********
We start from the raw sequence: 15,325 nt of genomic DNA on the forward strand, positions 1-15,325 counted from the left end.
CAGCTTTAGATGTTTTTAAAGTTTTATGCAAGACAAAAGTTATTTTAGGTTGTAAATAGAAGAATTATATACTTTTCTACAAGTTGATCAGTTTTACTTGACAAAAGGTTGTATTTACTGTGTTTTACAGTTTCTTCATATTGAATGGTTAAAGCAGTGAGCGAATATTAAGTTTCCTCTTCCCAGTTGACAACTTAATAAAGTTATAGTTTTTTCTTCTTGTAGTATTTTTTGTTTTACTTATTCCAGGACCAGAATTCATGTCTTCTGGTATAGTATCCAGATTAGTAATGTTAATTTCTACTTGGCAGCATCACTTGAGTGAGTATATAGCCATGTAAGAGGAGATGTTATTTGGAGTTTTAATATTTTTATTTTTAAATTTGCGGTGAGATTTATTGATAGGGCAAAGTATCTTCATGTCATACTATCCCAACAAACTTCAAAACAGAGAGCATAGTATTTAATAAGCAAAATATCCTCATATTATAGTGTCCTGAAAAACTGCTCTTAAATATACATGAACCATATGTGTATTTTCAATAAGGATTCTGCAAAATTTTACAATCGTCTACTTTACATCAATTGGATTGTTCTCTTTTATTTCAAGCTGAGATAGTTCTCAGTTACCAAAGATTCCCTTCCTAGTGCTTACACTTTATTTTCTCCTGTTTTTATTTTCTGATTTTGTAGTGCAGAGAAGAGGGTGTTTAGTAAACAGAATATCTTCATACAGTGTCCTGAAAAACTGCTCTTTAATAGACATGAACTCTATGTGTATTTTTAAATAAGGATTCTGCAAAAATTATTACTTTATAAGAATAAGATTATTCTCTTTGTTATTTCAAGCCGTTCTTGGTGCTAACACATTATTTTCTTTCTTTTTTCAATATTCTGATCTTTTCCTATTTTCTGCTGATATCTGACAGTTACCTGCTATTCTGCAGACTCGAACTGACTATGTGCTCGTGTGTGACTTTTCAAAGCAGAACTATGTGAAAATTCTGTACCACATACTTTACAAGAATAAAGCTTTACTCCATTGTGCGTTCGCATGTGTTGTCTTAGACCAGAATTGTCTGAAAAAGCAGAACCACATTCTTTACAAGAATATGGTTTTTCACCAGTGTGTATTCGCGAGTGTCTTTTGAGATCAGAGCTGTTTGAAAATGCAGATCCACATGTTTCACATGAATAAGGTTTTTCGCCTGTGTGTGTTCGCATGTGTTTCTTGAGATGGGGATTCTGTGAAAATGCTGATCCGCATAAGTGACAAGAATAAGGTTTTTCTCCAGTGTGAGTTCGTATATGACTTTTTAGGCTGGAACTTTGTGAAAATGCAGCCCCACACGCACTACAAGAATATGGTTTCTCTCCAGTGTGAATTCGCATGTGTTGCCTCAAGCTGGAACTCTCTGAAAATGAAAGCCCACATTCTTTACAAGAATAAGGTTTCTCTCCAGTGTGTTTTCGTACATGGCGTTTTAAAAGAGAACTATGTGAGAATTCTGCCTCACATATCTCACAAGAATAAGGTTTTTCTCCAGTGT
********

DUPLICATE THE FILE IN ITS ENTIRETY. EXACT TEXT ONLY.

We start from the raw sequence: 15,325 nt of genomic DNA on the forward strand, positions 1-15,325 counted from the left end.
CAGCTTTAGATGTTTTTAAAGTTTTATGCAAGACAAAAGTTATTTTAGGTTGTAAATAGAAGAATTATATACTTTTCTACAAGTTGATCAGTTTTACTTGACAAAAGGTTGTATTTACTGTGTTTTACAGTTTCTTCATATTGAATGGTTAAAGCAGTGAGCGAATATTAAGTTTCCTCTTCCCAGTTGACAACTTAATAAAGTTATAGTTTTTTCTTCTTGTAGTATTTTTTGTTTTACTTATTCCAGGACCAGAATTCATGTCTTCTGGTATAGTATCCAGATTAGTAATGTTAATTTCTACTTGGCAGCATCACTTGAGTGAGTATATAGCCATGTAAGAGGAGATGTTATTTGGAGTTTTAATATTTTTATTTTTAAATTTGCGGTGAGATTTATTGATAGGGCAAAGTATCTTCATGTCATACTATCCCAACAAACTTCAAAACAGAGAGCATAGTATTTAATAAGCAAAATATCCTCATATTATAGTGTCCTGAAAAACTGCTCTTAAATATACATGAACCATATGTGTATTTTCAATAAGGATTCTGCAAAATTTTACAATCGTCTACTTTACATCAATTGGATTGTTCTCTTTTATTTCAAGCTGAGATAGTTCTCAGTTACCAAAGATTCCCTTCCTAGTGCTTACACTTTATTTTCTCCTGTTTTTATTTTCTGATTTTGTAGTGCAGAGAAGAGGGTGTTTAGTAAACAGAATATCTTCATACAGTGTCCTGAAAAACTGCTCTTTAATAGACATGAACTCTATGTGTATTTTTAAATAAGGATTCTGCAAAAATTATTACTTTATAAGAATAAGATTATTCTCTTTGTTATTTCAAGCCGTTCTTGGTGCTAACACATTATTTTCTTTCTTTTTTCAATATTCTGATCTTTTCCTATTTTCTGCTGATATCTGACAGTTACCTGCTATTCTGCAGACTCGAACTGACTATGTGCTCGTGTGTGACTTTTCAAAGCAGAACTATGTGAAAATTCTGTACCACATACTTTACAAGAATAAAGCTTTACTCCATTGTGCGTTCGCATGTGTTGTCTTAGACCAGAATTGTCTGAAAAAGCAGAACCACATTCTTTACAAGAATATGGTTTTTCACCAGTGTGTATTCGCGAGTGTCTTTTGAGATCAGAGCTGTTTGAAAATGCAGATCCACATGTTTCACATGAATAAGGTTTTTCGCCTGTGTGTGTTCGCATGTGTTTCTTGAGATGGGGATTCTGTGAAAATGCTGATCCGCATAAGTGACAAGAATAAGGTTTTTCTCCAGTGTGAGTTCGTATATGACTTTTTAGGCTGGAACTTTGTGAAAATGCAGCCCCACACGCACTACAAGAATATGGTTTCTCTCCAGTGTGAATTCGCATGTGTTGCCTCAAGCTGGAACTCTCTGAAAATGAAAGCCCACATTCTTTACAAGAATAAGGTTTCTCTCCAGTGTGTTTTCGTACATGGCGTTTTAAAAGAGAACTATGTGAGAATTCTGCCTCACATATCTCACAAGAATAAGGTTTTTCTCCAGTGT